Last night at the MGM Grand Garden Arena in Las Vegas, Saul “Canelo” Alvarez (57-1-2, 39 knockouts) stopped the IBF super-middleweight champion Caleb Plant (21-1, 12 knockouts). Going into the mega-bout, “Canelo” whose nickname is a reference to his cinnamon-colored hair, owned the WBA, WBC, and WBO belts but after defeating Plant, he became the first undisputed super-middleweight champion in history.
In the early rounds, Plant, the 29-year-old cagey boxer from Tennessee, presented puzzles for Canelo. Plant used lateral movement, clinched when necessary, worked his jab, fired combinations, and was initially able to stay free of the left-hook artist stalking him.
But as Caleb Truax, the last man to fight Plant before Alvarez, told me, “Plant is quick and elusive but he didn’t have enough power to make me hesitate to attack and he certainly won’t have the punch to keep Alvarez off him.” And as last night’s denouement revealed, if you can’t keep Canelo off you, you are in dire straits.
The full house at the MGM Arena wildly cheered on Canelo as he methodically walked Plant down and planted his rangy foe with concussive single and double-left hooks.
The beginning of the end came three rounds later than Alvarez predicted. About a minute into the eleventh frame, Alvarez crushed Plant with a left hook followed by a right uppercut—dropping Plant to the canvas for the first time in his career.
Plant beat the count and bravely tried to soldier on but Canelo has always known how to finish his fistic business. After tagging his helpless opponent with a barrage of straight shots and knocking him through the ropes, referee Russell Mora wisely called a halt to what turned out to be a fairly competitive contest. After the tenth round, one judge had Canelo up by a mere two rounds.
In his post-fight remarks and still in the ring, an exuberant and unscathed Canelo told commentator Jim Gray that becoming the first Latino undisputed champion meant everything to him.
For the casual boxing buff, it should be noted the adjective “undisputed” carries heavyweight significance. In the glory days of the sport, there were only 8 weight divisions. However, during a lull in the business, promoters recognized that world championship contests are magnets for fans. Beginning in late 1960s, the sanctioning bodies in professional boxing began adding divisions between divisions.
The super-middleweight world title (160-168 pounds) Alvarez has taken sole possession of sits between the middle and light-heavyweight classes. Before his historic victory, Alvarez held slices of world titles in four weight divisions. As a footnote, the recently retired Manny Pacquiao collected title belts in a record eight weight divisions.
There was, however, another title on the line at the MGM last night—namely, recognition as boxing’s pound-for-pound champ. In 1951, perhaps in response to the mind-boggling supremacy of Sugar Ray Robinson, Nat Fleischer, editor of Ring Magazine, proclaimed Robinson to be “greatest all-around fighter, pound for pound, in any division.”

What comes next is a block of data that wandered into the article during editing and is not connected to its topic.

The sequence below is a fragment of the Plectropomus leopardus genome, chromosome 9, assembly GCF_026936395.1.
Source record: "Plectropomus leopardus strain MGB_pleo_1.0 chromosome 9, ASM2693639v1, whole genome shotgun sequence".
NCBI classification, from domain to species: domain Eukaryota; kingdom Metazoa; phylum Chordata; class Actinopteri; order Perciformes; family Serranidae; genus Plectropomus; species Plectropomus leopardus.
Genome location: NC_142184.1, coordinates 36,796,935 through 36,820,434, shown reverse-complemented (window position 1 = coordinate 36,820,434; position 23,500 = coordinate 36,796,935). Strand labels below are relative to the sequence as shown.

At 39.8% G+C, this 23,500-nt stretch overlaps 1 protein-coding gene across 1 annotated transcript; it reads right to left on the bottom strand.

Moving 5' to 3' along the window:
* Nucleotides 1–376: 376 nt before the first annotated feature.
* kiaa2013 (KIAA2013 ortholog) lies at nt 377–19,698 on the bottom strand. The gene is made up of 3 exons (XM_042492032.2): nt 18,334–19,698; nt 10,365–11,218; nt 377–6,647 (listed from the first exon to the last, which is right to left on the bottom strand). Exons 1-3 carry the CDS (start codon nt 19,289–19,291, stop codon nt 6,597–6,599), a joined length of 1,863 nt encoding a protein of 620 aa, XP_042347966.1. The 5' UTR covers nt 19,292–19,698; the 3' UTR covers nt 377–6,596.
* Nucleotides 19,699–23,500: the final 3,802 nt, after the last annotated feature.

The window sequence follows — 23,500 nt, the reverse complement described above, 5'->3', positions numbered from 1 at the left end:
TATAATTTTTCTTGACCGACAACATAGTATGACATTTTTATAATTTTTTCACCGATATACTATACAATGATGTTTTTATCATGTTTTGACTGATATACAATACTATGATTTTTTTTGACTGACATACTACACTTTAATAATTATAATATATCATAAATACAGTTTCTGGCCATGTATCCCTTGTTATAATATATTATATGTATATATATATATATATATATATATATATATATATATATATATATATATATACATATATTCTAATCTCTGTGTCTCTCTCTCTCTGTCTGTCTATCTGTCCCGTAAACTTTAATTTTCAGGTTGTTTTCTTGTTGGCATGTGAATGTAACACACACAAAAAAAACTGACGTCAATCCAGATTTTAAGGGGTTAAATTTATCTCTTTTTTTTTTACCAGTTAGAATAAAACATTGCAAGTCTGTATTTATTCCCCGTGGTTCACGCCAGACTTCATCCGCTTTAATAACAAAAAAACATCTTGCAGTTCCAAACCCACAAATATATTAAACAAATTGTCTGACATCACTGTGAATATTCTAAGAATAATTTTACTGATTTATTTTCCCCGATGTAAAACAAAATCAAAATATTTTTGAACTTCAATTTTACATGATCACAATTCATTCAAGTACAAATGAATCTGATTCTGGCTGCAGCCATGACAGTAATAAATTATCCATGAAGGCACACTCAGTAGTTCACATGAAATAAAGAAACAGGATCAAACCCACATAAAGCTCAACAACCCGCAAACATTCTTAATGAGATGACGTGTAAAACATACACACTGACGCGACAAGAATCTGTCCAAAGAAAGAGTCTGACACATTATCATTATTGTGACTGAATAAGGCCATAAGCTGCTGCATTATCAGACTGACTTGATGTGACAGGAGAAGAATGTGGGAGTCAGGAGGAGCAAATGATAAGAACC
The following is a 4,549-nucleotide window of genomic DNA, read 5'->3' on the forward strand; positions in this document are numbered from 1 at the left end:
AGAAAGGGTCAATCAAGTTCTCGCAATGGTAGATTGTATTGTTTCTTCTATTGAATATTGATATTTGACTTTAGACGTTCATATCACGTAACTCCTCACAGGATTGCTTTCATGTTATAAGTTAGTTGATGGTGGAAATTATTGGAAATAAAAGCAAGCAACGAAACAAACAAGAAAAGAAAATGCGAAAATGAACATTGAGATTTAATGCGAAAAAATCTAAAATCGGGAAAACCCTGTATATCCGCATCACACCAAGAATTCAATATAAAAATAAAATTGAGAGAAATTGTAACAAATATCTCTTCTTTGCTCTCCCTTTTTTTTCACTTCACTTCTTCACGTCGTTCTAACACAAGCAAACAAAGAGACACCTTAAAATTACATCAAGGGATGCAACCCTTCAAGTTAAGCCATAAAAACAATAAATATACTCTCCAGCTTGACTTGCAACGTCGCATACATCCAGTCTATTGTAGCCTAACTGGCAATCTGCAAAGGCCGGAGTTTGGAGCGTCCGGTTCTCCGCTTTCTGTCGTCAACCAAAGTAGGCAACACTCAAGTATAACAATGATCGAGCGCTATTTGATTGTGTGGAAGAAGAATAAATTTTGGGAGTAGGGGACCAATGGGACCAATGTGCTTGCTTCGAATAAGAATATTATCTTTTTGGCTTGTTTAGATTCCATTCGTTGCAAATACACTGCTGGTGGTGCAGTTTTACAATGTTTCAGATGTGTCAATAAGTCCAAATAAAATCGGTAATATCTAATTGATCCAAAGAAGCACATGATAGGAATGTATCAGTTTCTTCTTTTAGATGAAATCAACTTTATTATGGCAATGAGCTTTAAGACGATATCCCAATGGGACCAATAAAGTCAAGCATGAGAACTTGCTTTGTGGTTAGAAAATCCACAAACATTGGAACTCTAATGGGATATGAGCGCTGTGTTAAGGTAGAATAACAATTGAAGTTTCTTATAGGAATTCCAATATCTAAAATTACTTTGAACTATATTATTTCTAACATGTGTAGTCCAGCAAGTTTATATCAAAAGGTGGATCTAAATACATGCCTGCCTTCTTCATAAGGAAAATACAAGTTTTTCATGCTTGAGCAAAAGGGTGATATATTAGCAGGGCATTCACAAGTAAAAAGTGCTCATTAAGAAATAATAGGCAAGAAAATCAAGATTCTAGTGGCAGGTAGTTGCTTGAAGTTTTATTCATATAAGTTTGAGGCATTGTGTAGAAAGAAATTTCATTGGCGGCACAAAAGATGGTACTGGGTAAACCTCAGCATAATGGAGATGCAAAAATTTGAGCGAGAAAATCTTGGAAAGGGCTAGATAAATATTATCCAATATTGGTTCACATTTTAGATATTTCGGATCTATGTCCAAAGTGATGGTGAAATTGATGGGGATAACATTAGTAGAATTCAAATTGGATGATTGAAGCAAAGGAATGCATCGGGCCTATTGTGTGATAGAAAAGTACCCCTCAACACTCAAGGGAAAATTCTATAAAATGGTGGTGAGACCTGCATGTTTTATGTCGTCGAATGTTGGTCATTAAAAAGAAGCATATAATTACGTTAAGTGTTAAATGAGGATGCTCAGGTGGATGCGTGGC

In 1990, Ring Magazine, the bible of Boxing, established a new category of rankings which included anointing the best pound-for-pound boxer in the world.
Today, rather than attention being monopolized by the supersized division the boxing public wants to know: Who is the pound-for-pound champ?
With last night’s stellar performance and his 57 victories, many against elite competition, Canelo has rightfully been crowned boxing’s king of kings. He is the face of the sport he has devoted his life to.
Growing up on a farm outside of Guadalajara, the 31-year-old Mexican who rides horses for relaxation made his pro debut at 15. With his extensive experience of sixty pro fights, and the family boxing business (he has six brothers who are either active or former professionals), Canelo pitches punches with the intensity and aplomb of an all-star major league pitcher.
A rare combination of passion and patience, Canelo, like former champion Floyd Mayweather Jr., has learned to take in the data, figure his foes out, and make adjustments in the white heat of the fray.
Though he lacks the one-punch power of a Golovkin, Canelo is explosive and as the saying in the dark trade goes, he “throws punches in bunches.” More than that, he is precise in his placement of those punches. After all, a shot to the liver or chin wreaks more havoc than a punch to the gut.
Canelo is a matchless counter-puncher and a virtuoso body snatcher. Last night, when Plant was managing to roll under Canelo’s right, Canelo started snapping jabs to the head and following his straight lefts with punishing wide rights to the body.
While most boxing champions are content to tussle once or twice per year, Canelo is hoping to be back under the klieg lights three to five times in the next twelve months.
Pressed as to where he finds his motivation, Canelo answers with conviction: “History.” Last night, in the post-fight press conference, the undisputed champ made it clear that he sees his boxing legacy as a work-in-progress. Canelo said, “The goal is to be an all-time great. I’m so proud of the journey I’ve taken to achieve that. I’m not going to stop until I’ve tried my best to reach that goal.”